Steelers 19, Titans 11
By Mike Batista
This is exactly how the Steelers need to win games without Ben Roethlisberger.
Don't expect much from the offense, hope you get a little help from special teams and let your defense carry you.
Boy, did the Steelers' defense carry them Sunday in their 19-11 win over the Titans.
Chris Johnson, a.k.a. Mr. 2,500, was limited to 34 yards on 16 carries, snapping his streak of 12 straight 100-yard games, and the Steelers were without Casey Hampton. The Steelers induced seven turnovers, the most they've forced since 1997, and the most the Titans have committed since 2000.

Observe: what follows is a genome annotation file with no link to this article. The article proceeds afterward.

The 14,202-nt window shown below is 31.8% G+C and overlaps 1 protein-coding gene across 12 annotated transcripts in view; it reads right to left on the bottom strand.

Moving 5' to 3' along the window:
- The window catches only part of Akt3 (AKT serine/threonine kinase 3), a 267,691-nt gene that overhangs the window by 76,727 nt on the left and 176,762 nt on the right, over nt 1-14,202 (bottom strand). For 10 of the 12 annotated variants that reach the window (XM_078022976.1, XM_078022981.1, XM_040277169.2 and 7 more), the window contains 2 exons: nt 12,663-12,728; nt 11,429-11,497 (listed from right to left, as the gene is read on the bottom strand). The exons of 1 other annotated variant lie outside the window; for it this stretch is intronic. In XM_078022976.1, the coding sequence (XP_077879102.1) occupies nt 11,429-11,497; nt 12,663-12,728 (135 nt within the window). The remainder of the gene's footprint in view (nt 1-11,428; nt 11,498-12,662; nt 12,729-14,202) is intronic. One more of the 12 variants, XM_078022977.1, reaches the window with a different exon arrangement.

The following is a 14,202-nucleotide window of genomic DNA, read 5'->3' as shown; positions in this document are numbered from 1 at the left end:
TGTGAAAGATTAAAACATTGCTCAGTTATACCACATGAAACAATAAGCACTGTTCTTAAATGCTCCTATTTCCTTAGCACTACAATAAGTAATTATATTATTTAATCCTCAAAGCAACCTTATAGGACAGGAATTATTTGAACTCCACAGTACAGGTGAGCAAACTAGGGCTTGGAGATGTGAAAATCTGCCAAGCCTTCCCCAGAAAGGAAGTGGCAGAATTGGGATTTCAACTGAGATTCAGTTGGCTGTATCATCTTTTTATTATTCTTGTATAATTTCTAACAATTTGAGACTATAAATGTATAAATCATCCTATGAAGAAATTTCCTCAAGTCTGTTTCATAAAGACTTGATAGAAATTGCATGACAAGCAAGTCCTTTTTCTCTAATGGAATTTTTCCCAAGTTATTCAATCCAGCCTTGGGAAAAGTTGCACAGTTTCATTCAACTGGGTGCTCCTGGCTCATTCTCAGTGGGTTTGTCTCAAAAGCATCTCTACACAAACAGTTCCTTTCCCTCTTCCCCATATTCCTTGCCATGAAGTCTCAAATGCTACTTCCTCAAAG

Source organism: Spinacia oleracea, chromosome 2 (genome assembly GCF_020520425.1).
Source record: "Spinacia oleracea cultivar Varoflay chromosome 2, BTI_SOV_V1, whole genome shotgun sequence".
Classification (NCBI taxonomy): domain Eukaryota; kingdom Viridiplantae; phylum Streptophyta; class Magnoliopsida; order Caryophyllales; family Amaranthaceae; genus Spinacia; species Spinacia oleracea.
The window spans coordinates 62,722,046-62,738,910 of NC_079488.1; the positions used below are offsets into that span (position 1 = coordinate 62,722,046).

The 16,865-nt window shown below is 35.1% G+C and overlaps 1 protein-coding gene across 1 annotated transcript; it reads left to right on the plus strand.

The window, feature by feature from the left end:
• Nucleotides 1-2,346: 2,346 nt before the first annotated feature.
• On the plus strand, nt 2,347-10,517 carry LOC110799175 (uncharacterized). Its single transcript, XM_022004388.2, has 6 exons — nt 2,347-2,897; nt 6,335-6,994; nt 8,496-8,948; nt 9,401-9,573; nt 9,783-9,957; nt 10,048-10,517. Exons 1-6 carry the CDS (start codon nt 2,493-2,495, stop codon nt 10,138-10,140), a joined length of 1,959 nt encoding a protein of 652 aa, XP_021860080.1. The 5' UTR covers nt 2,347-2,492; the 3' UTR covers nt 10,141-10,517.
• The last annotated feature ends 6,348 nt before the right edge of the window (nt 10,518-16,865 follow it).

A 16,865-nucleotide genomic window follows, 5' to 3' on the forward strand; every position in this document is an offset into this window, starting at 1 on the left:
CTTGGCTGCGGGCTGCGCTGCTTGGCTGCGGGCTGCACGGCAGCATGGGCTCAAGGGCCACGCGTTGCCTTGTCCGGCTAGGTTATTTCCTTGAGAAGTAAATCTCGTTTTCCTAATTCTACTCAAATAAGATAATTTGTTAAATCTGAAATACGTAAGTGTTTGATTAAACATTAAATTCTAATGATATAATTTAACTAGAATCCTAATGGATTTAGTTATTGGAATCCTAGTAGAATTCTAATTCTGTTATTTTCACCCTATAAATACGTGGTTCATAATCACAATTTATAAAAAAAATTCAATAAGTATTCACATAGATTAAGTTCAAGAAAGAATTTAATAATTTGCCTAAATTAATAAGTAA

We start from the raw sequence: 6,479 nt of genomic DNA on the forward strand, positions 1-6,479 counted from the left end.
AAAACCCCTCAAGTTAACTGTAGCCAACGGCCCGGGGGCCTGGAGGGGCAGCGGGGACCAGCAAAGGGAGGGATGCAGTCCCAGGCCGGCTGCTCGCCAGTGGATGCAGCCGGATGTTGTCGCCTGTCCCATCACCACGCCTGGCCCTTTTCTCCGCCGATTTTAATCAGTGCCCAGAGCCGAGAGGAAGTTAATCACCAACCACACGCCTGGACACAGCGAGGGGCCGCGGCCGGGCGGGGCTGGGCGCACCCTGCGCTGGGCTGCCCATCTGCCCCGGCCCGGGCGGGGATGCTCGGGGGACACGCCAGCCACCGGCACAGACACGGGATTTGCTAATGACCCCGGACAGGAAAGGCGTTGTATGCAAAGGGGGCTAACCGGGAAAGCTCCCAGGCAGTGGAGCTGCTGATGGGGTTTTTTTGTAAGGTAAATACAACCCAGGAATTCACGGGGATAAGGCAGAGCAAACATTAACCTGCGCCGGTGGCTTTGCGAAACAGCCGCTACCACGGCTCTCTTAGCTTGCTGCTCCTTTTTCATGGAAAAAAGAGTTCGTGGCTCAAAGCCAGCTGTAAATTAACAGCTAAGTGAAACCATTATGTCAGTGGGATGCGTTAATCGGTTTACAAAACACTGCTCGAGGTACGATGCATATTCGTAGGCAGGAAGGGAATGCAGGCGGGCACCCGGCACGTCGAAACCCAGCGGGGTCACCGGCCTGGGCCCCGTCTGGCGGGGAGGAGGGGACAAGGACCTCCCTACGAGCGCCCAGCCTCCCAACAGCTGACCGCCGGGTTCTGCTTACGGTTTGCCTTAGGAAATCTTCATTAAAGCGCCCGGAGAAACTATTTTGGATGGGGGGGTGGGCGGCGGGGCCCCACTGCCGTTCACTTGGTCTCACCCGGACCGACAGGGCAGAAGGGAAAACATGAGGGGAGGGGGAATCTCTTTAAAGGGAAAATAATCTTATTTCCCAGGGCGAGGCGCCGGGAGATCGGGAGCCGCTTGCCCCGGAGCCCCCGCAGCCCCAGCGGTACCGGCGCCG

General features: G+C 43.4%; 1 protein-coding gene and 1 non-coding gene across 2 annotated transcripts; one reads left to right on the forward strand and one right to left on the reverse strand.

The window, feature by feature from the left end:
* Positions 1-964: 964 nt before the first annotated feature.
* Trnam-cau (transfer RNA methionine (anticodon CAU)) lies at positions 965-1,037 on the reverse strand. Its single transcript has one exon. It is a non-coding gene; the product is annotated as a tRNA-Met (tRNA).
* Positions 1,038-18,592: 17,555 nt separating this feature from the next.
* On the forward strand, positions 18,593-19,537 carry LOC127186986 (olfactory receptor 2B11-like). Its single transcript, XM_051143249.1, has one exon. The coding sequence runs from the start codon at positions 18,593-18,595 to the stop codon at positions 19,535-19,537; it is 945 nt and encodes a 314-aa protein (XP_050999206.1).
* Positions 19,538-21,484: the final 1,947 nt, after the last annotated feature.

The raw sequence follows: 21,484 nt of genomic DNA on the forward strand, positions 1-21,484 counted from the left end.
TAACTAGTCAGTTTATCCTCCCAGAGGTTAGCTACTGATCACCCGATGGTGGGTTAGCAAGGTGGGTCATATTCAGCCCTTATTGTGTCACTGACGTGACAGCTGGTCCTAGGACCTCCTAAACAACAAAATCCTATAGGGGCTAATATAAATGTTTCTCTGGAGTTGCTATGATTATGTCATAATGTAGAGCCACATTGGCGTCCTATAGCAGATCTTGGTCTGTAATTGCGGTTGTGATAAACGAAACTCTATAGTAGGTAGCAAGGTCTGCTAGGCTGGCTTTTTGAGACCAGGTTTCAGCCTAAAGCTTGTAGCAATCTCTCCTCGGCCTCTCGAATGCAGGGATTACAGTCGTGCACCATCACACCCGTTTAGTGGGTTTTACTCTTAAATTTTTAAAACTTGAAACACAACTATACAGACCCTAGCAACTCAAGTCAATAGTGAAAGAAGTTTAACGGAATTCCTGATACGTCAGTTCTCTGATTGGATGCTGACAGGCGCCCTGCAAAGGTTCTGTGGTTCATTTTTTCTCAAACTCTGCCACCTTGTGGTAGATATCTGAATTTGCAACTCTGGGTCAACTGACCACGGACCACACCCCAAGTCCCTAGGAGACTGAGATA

The Steelers' defense seized the Titans' offense like a python around a helpless rabbit.
Still, you didn't think the Steelers would escape without a little bit of peril, did you?
After all, this is Tennessee.
This is the place where Joe Nedney infamously deemed himself a master thespian after kicking the winning field goal in overtime of a 2002 playoff game.
This is the place where Tommy Maddox was taken off the field in an ambulance after a paralysis scare earlier in the 2002 season.
This is the place where, on that same day, a Titans assistant coach furtively threw coffee on Joey Porter when a play took Porter to the Titans' sideline.
The Steelers entered Sunday's game with just one win in the "Take Me to Another Place" state since the franchise moved there in 1997.
And so it was that the Steelers' transcendent defensive performance Sunday was merely just enough to let those ghosts out of their skull.